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What is Deuterium?

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  • Written By: Michael Anissimov
  • Edited By: Bronwyn Harris
  • Last Modified Date: 14 November 2016
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Deuterium is an isotope of the chemical element hydrogen. Unlike normal hydrogen, which has one proton, deuterium has one proton and one neutron. This isotope is non-radioactive, and is found in small quantities wherever hydrogen is present. It is primarily used in nuclear fusion, as a moderator for fission reactors, and in nuclear magnetic resonance imaging.

For the most part, deuterium is chemically identical to regular hydrogen. It can substitute for hydrogen in chemical bonds, and most organisms can be successfully grown on high levels of deuterium. Deuterium oxide, called “heavy water,” does show some strange effects due to the isotope's extra mass; it is thicker than regular water, and an ice cube of heavy water will sink. Organisms that consume small amounts of heavy water are generally unaffected, but the extra mass causes a slight change in its bonding properties, and this can disrupt the biochemistry of a cell if too much heavy water is used.

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Deuterium is extracted from seawater, where it is found at a concentration of around 300 ppm. It is very dilute, and so the extraction process is energy-intensive and expensive; 1 pound (0.4 kilograms) can cost hundreds of US dollars (USD). Due to its atomic mass, the isotope is a better neutron moderator than ordinary hydrogen, and deuterium oxide is used in some nuclear fission reactors, such as the CANDU design. Deuterium is also used in making nuclear bombs, and during WWII, the Allies bombed Germany's main deuterium plant to stop it from acquiring atomic weapons.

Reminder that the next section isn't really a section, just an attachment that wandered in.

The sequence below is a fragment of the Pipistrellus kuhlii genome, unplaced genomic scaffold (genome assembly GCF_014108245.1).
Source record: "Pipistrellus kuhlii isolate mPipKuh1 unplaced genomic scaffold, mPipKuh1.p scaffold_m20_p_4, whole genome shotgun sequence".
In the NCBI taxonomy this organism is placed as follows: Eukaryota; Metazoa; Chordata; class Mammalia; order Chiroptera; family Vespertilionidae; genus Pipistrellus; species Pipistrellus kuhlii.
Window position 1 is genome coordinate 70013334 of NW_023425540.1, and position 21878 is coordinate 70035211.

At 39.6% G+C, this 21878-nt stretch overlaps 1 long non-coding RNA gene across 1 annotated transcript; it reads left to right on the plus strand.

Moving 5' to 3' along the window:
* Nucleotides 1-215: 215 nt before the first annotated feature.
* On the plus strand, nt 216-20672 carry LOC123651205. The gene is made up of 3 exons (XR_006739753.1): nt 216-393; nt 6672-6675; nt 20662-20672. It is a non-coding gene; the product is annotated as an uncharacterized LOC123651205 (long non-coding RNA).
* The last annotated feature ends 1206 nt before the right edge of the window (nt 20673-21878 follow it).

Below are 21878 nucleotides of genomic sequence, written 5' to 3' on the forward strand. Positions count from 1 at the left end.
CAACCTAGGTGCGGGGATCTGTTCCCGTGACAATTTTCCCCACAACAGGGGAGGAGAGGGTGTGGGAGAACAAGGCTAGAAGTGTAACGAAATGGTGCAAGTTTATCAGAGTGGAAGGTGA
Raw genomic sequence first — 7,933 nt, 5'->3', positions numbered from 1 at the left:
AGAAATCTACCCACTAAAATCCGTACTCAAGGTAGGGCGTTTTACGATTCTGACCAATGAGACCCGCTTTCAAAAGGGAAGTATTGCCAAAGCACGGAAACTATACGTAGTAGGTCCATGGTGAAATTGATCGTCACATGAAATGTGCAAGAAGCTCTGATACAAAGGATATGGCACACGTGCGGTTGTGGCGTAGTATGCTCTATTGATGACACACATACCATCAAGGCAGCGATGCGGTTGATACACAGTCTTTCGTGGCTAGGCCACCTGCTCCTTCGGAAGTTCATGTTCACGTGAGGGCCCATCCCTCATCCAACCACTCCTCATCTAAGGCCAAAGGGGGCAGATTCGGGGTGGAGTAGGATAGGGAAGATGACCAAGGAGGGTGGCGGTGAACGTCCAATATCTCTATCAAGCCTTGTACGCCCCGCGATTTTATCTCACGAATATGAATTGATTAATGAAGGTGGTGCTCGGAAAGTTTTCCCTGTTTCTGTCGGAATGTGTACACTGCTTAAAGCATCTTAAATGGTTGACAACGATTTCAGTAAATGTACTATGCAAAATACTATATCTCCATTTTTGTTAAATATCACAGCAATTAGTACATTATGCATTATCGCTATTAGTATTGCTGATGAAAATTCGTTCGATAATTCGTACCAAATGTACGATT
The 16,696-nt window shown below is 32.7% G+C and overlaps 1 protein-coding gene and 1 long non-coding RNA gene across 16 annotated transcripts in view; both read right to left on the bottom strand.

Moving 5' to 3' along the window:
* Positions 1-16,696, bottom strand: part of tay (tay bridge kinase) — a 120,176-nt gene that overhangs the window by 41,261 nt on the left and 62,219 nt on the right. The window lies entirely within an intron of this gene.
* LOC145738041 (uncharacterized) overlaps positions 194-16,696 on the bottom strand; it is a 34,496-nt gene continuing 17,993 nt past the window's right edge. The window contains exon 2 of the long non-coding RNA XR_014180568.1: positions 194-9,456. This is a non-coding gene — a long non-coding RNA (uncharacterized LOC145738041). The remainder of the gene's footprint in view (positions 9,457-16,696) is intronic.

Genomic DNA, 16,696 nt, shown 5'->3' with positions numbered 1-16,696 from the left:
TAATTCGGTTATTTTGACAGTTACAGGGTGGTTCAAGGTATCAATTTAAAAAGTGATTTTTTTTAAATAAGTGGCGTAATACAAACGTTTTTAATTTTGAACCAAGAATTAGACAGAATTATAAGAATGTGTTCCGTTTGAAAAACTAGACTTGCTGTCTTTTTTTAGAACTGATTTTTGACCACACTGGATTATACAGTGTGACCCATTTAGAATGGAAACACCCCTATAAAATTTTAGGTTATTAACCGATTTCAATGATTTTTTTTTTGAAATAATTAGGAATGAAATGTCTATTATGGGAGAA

Most of the easy-to-achieve fusion reactions use deuterium as an ingredient, including deuterium-tritium, the current focus of artificial fusion research. Most of the isotope created inside a star is quickly fused again, and so the vast majority of the hydrogen in the universe either remains hydrogen, or is fused into heavier elements such as helium and carbon. Brown dwarfs, which never have a high enough core temperature to fuse ordinary hydrogen, can remain stable for a few million years by fusing their deuterium.

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anon163371
Post 4

Don't think Deuterium is used in foods. We're not sterile (Deuterium can sterilize if consumed in large masses).

anon146582
Post 3

Is deuterium being used in food products?

anon145829
Post 2

So, does deuterium sink to the bottom of the ocean then? Is the water at the bottom or some midpoint of the ocean particularly deuterium rich?

jabuka
Post 1

When deuterium is combined with water, instead of creating H2O it forms D2O. Heavy water slows down growth of plants.

Snow for instance contains less heavy water then regular water does. As a result, in cold climates where there is a lot of snow, and therefore less of heavy water molecules, plants grow much faster during their growing season.

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